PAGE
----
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Sweet Corn Tips

Learn how sweet corn ears form on the plants, how to control corn ear worms organically, and when to harvest these sweet treats of summer!

Soil Preparation

Put your effort into building good soil for easier garden maintenance and long lasting rewards.

Direct Seeding and Transplanting

Step by step instructions for getting your crops growing.

Corn, Sweet, Hookers
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Zea Mays

This early heirloom sweet corn produces small, flavorful white ears on short plants adapted to mild northern and coastal summer climates. If left to mature past the sweet eating stage, the kernels turn dark purple for beautiful fall decorations.

Calendar Days to Harvest: 65

ITEM # ORDER PRICE QUANTITY
01018 Pack, Corn, Sweet, Hookers
(Temporarily Out of Stock)
50 seeds $ 3.49
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  • Heirloom (Open Pollinated)
  • Size: 4 -5 feet plant, 5 -6 inch ears
  • Hardiness: Tender Annual
  • Easy to Grow: Yes
  • Sun: Full
  • Water: Moderate
  • Seed Planting Depth: 1.00"
  • Days to Germination: 6-12 days
  • Plant spacing within a row: 8"-12"
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Start From Seed: Detailed instructions for direct seeding, or starting seeds indoors and transplanting.
Corn is most commonly direct seeded, but can also be started in cell trays indoors for better germination and an earlier crop. Corn seed will rot in cool soil, so wait until soil temperatures reach 60-65°F before direct seeding. Plant in blocks for optimum pollination, and sow every 2-3 weeks until midsummer for continuous harvests. Plant seeds 1 inch deep, 3-4 inches apart, allowing 36-48 inches between rows. Thin to one plant every 8-12 inches. To start seedlings indoors, fill 1-1/2 inch cell trays with a sterile seed starting mix. Plant 1 seed per cell, 1/2 inch deep. Ideal soil temperature for germination is 75-85°F. Transplant 3-4 week old seedlings outside after all danger of frost has passed, 8-12 inches apart, allowing 36-48 inches between rows.
Growing Conditions: Growing seasons, soil types, water and fertility requirements.
Corn is a heavy feeder, and may be grown in a wide range of soil types with a pH of 5.5–7.0 and good fertility. It is a warm season crop sensitive to cool soil conditions. Always grow different types of corn (su/se sweet corn, sh2 super sweet corn, and popcorn and starch types) separated from each other by an isolation distance of at least 100’. Cross pollination between types makes kernels starchy and tough. In addition, since corn is wind pollinated and the pollen may travel one mile or more, isolate from genetically modified varieties to ensure crop integrity.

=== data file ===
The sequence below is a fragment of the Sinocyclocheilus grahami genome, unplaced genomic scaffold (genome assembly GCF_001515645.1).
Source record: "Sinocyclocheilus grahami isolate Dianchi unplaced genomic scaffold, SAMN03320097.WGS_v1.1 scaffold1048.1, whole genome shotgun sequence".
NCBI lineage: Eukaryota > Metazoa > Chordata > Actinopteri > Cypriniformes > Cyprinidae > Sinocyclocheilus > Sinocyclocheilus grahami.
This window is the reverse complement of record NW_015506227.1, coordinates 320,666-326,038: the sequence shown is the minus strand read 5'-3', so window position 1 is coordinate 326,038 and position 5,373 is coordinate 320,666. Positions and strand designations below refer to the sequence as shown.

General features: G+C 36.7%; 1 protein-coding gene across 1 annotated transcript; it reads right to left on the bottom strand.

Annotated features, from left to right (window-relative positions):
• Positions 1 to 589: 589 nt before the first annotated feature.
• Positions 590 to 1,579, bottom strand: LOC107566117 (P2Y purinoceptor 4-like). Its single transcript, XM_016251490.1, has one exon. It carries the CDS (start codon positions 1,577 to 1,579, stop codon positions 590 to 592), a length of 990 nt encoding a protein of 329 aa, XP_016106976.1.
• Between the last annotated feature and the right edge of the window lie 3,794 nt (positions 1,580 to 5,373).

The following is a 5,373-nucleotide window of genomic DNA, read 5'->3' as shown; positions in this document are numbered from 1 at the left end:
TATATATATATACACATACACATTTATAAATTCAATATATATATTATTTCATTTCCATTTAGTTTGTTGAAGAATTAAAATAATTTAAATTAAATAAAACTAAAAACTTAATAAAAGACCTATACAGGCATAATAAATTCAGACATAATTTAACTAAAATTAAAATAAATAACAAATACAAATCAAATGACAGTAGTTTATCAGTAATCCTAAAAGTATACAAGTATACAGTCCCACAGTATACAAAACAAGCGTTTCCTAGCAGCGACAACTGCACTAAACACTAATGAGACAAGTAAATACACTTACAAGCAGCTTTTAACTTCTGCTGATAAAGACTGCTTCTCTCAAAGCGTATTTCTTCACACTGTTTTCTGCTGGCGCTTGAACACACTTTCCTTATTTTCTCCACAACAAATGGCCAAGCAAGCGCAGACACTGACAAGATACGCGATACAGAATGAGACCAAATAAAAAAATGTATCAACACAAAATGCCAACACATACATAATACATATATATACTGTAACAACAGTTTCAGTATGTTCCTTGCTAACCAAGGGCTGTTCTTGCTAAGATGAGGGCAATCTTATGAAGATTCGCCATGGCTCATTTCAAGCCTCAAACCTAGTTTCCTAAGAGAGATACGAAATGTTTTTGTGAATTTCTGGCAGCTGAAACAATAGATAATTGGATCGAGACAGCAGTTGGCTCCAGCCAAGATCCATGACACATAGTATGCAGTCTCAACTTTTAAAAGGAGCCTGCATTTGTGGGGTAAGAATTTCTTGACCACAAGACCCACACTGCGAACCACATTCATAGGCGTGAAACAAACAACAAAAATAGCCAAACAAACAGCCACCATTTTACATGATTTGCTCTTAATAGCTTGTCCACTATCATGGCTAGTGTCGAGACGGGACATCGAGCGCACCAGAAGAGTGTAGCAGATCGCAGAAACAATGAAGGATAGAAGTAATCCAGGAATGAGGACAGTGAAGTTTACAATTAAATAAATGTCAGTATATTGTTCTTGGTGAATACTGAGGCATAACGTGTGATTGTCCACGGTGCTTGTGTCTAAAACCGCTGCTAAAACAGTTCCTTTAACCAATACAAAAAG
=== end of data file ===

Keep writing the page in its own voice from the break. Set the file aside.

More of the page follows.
Pest Prevention: Organic solutions to common problems.
Practice crop rotations. Destroy or incorporate crop residue to control leaf blights, root worm and European corn borer. Stewart’s Wilt, a serious bacterial disease, is spread by the flea beetle and can be difficult to manage in areas of heavy flea beetle pressure. Use Bacillus thuringiensis (Bt) for suppression of corn ear worms or cut off damaged portion of ears prior to eating.
Harvest: Is it ready yet? When to harvest and how to store your garden produce.
Corn begins converting its sugars to starch as soon as it is picked. Normal sugary (su) varieties are best consumed within a few hours of picking. Sugary enhanced (se) varieties will retain their sweetness for several days after picking. Harvest when the silks are dried brown and the ears feel plump to the tip.
5 based on 3 reviews

Great northerners corn!

by 3715069 on 5/29/2013 4:50:20 PM

This is a great corn for northern gardeners. I live in an area that's brutal! We have consistant high winds, late frosts and early frosts that frequent our area giving us a very short growing season. This corn was wonderful through it all! It stayed strong in our sever winds with minimal damage, and it produced well right at the end, giving us beautiful and very tasty ears of corn until our first hard freeze! I will definitely be growing this corn again in the future!

Very yummy

by 3969018 on 2/4/2014 1:05:37 AM

A very different texture from your average crisp corn but still really good. Like the another comment, these corn can withstand the cold. Very easy to grow also.

9 weeks and they're ready!

by 4330733 on 6/7/2014 12:43:23 PM

Here in Texas, we planted in mid- to late March. 9 weeks later and we've harvested every last ear and they're amazingly sweet and perfect! We'll definitely order these seeds again- thanks Seeds of Change!

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